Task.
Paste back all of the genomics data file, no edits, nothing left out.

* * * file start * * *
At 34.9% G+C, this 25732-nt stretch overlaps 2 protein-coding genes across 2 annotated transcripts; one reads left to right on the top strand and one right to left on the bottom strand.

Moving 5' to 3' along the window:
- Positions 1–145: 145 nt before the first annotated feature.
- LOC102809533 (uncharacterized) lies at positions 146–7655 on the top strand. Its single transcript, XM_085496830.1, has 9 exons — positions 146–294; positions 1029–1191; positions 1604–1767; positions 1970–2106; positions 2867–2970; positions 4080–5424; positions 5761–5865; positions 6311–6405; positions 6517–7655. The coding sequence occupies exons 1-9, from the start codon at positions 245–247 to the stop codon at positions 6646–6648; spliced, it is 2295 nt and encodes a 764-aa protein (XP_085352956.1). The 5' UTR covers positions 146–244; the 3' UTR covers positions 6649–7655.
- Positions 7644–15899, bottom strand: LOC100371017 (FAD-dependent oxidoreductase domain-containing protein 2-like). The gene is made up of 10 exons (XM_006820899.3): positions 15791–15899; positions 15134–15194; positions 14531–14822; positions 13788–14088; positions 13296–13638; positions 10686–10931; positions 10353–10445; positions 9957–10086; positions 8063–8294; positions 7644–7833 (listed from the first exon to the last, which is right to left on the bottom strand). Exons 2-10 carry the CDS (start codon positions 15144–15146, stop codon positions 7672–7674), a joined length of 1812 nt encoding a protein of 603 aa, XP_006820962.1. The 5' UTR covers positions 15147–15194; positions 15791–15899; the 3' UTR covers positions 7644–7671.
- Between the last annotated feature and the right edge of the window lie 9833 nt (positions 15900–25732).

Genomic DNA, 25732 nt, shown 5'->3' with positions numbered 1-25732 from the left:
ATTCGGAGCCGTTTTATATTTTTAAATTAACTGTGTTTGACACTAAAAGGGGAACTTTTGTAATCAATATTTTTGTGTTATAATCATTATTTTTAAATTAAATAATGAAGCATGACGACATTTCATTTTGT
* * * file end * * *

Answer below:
At 34.9% G+C, this 25732-nt stretch overlaps 2 protein-coding genes across 2 annotated transcripts; one reads left to right on the top strand and one right to left on the bottom strand.

Moving 5' to 3' along the window:
- Positions 1–145: 145 nt before the first annotated feature.
- LOC102809533 (uncharacterized) lies at positions 146–7655 on the top strand. Its single transcript, XM_085496830.1, has 9 exons — positions 146–294; positions 1029–1191; positions 1604–1767; positions 1970–2106; positions 2867–2970; positions 4080–5424; positions 5761–5865; positions 6311–6405; positions 6517–7655. The coding sequence occupies exons 1-9, from the start codon at positions 245–247 to the stop codon at positions 6646–6648; spliced, it is 2295 nt and encodes a 764-aa protein (XP_085352956.1). The 5' UTR covers positions 146–244; the 3' UTR covers positions 6649–7655.
- Positions 7644–15899, bottom strand: LOC100371017 (FAD-dependent oxidoreductase domain-containing protein 2-like). The gene is made up of 10 exons (XM_006820899.3): positions 15791–15899; positions 15134–15194; positions 14531–14822; positions 13788–14088; positions 13296–13638; positions 10686–10931; positions 10353–10445; positions 9957–10086; positions 8063–8294; positions 7644–7833 (listed from the first exon to the last, which is right to left on the bottom strand). Exons 2-10 carry the CDS (start codon positions 15144–15146, stop codon positions 7672–7674), a joined length of 1812 nt encoding a protein of 603 aa, XP_006820962.1. The 5' UTR covers positions 15147–15194; positions 15791–15899; the 3' UTR covers positions 7644–7671.
- Between the last annotated feature and the right edge of the window lie 9833 nt (positions 15900–25732).

Genomic DNA, 25732 nt, shown 5'->3' with positions numbered 1-25732 from the left:
ATTCGGAGCCGTTTTATATTTTTAAATTAACTGTGTTTGACACTAAAAGGGGAACTTTTGTAATCAATATTTTTGTGTTATAATCATTATTTTTAAATTAAATAATGAAGCATGACGACATTTCATTTTGT